Dr. Laurence Cooper:
Corporate Centerfold

By

Leonard Zwelling

         You really have got to be kidding.

         I am fully aware of Dr. Cooper’s research and its potential
benefit to patients. I am also aware that he has decided to take a formerly
unusual, but now all too common, route to success–moving to the private
sector. Sort of.

         The Houston
Chronicle’s
front page on Sunday December 20 sports the smiling face of the
former (?) MD Anderson pediatrician and his potentially billion dollar cell
therapy. I am all for Dr. Cooper’s important research and was actually host to
a party that was thrown to recruit him when my wife, Dr. Kleinerman and Dr.
Champlin, were trying to woo him away from City of Hope and join MD Anderson.
Dick and Genie ran a successful recruiting effort and Dr. Cooper was
immediately successful in attracting grant money and expanding his laboratory
program in cell therapy at Anderson. This is all great. What is not great is
what has happened in the past year.

         I shall try to keep my temper.

         As I have previously reported, Dr. Kleinerman was summarily
discharged as Head of Pediatrics in February of this year. No reason was given
then or since. Of course, the announcement read that she stepped down but it
was a Luca Brasi style resignation. It was her signature or her brains on the
contract per Drs. Dmitrovsky and Buchholz. (Dr. DePInho didn’t even have the
courtesy or courage to show up himself).

         Of course, it was generally thought that this dismissal was
due to a variety of reasons.

         There was some poppycock about safety on the in-patient
floor, but that was all about nursing problems none of which Dr. Kleinerman had
any oversight of.

         There was me, The Evil Blogger, who was doing his best to
drive her bosses crazy. I guess I succeeded.

         Then there was the truth that this latest article reveals:

http://www.houstonchronicle.com/news/houston-texas/houston/article/Drugmakers-capitalists-race-to-invest-in-6710414.php

         Without a doubt, Dr. DePinho wished Dr. Cooper to ascend to
the Head of Pediatrics, but old Laurence fooled Old Nick. Dr. Cooper ran off
with the money: a $1 million signing bonus from Ziopharm, a $500,000 annual
salary (far in excess of what Dr. DePinho could pay him) and goodness knows how
much stock Dr. Cooper is splitting with his 50 “co-creators” and with MD
Anderson itself. AND—Cooper continues spending the majority of his time at
Anderson. Why? “It is, after all, where the patients are.” Therein lies the
problem.

         If there is one thing that MD Anderson’s patients need to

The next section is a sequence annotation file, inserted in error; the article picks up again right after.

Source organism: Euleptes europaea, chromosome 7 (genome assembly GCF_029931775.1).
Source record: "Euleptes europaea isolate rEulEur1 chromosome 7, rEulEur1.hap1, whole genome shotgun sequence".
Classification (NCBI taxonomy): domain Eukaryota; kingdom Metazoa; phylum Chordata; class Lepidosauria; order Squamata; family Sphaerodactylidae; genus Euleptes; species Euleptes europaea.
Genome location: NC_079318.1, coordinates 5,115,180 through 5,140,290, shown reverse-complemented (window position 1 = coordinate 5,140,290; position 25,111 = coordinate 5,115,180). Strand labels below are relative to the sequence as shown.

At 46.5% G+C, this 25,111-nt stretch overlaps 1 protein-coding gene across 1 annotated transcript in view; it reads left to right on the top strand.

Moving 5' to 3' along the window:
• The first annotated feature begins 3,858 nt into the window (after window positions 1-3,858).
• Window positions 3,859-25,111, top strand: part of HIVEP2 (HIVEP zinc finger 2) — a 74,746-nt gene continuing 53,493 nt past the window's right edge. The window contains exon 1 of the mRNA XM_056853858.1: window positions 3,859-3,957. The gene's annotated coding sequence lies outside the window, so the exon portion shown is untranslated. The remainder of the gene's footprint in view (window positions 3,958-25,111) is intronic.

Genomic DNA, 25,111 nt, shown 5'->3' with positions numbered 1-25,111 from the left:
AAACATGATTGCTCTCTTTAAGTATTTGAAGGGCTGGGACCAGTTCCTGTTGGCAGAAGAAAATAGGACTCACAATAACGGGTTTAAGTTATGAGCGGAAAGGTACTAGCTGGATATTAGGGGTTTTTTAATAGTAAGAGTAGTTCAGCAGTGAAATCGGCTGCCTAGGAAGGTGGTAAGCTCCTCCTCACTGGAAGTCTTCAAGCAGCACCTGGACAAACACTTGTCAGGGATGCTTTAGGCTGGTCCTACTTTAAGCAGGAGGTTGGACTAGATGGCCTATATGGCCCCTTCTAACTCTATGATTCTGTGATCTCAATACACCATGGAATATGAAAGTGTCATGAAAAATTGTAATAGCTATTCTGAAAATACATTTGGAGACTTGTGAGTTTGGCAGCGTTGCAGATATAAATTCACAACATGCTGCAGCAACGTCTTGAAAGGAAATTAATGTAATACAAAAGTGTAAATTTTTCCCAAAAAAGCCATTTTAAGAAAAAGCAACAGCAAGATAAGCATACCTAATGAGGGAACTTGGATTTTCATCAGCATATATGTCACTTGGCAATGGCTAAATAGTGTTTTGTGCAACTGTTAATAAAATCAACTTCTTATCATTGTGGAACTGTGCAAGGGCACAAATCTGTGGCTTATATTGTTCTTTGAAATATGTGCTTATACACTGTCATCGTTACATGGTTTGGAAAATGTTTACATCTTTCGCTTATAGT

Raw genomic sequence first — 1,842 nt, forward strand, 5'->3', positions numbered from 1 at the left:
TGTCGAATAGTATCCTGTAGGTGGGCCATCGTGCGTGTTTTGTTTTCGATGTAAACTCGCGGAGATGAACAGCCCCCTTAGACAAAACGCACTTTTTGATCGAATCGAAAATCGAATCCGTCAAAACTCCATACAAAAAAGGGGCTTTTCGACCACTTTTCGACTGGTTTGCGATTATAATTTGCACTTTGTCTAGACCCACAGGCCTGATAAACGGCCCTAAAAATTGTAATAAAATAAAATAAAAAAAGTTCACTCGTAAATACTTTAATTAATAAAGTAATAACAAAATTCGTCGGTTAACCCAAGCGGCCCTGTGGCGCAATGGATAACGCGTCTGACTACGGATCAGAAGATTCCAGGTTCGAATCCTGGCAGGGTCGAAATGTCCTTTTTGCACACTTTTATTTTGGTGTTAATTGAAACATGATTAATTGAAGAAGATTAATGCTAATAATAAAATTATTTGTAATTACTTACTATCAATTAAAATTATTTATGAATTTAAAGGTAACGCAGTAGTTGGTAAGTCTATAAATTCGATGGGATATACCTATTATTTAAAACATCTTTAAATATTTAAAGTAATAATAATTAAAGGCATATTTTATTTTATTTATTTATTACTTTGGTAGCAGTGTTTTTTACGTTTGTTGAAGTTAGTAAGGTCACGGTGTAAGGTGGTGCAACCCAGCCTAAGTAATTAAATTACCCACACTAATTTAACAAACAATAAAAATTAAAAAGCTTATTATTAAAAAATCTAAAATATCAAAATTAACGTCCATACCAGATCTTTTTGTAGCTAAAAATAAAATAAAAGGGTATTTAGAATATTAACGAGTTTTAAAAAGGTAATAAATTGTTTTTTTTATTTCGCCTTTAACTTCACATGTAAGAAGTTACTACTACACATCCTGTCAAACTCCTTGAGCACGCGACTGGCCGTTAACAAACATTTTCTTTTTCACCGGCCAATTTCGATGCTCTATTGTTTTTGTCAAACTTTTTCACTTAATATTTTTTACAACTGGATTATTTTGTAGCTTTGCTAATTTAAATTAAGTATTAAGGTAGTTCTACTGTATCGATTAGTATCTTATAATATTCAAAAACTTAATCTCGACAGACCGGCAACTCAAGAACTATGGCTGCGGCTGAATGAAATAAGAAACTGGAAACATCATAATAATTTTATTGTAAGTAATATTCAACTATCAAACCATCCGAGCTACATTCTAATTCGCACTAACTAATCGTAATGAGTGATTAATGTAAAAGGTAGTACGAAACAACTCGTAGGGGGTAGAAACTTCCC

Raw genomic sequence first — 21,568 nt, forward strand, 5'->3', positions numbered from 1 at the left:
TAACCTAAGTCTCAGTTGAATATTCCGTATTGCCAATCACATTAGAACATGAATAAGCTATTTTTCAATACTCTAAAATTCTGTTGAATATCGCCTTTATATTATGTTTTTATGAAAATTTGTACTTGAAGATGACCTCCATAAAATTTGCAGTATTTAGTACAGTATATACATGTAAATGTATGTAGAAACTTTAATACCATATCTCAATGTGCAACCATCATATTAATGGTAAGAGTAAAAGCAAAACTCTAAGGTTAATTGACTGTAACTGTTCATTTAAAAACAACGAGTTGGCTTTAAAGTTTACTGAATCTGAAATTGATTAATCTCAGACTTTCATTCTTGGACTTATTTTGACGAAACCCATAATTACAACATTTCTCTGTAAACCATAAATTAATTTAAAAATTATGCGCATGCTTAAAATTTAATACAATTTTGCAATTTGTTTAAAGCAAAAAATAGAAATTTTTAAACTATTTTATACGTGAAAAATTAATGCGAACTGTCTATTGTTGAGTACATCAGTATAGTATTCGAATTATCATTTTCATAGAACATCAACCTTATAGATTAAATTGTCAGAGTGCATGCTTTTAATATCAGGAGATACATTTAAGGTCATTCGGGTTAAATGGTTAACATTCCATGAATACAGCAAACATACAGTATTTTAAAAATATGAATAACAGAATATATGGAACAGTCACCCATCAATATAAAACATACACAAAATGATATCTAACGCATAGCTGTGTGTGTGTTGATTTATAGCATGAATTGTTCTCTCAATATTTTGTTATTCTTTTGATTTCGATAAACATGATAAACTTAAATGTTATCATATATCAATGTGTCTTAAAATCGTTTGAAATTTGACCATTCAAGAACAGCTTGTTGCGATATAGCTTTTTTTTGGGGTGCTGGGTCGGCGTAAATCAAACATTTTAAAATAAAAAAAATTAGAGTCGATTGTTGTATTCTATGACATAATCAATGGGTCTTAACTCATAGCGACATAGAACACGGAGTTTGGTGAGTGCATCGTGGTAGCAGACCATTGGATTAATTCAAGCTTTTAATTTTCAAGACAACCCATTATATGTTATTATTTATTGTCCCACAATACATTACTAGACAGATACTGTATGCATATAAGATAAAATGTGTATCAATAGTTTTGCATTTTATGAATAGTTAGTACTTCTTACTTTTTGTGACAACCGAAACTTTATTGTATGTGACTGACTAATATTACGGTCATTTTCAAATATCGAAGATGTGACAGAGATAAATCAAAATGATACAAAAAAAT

steer clear of is involvement with people with a vested financial interest in
the outcome of clinical trials on which these patients may be asked to participate.
This is a blatant and unethical personal and institutional conflict of interest
that may take the cake for the worst I have ever seen, and I study this stuff a
fair amount.

         With all of the struggles that Dr. DePinho has endured with
his questionable ethics on TV, applying for grants, nepotism, and dealing with
corporate America, this may be the most egregious. This President greatly
outdoes the dreadful behavior of his predecessor who oversaw the work of
faculty testing the therapy he invented without any of the human subjects being
aware of that President’s involvement back in 2002.

https://www.washingtonpost.com/archive/politics/2002/06/30/a-hospitals-conflict-of-interest/22bf0db8-e014-4f57-bece-f0998d394396/

         What the heck is wrong with these people and what the heck
is wrong with the Chronicle?

         This could be the greatest example of financial conflict of
interest in the history of academic medicine and the newspaper seemingly touts
it as scientific progress without a mention of what might happen should a
patient die on the trial being done at Anderson when all of those people on
campus stand to gain from the success of the trial.

         Frankly, this is outrageous even by Texas standards and
shame on the Chronicle for not being
able to grasp it.

         Oh yes. Shame on the ethics people at Anderson, its in-house
attorneys and its Institutional Review Board whose job it is to protect
patients from unethical doings like this.

         Are there any adults left at 1515 Holcombe or have they all
been fired?

Leonard Zwelling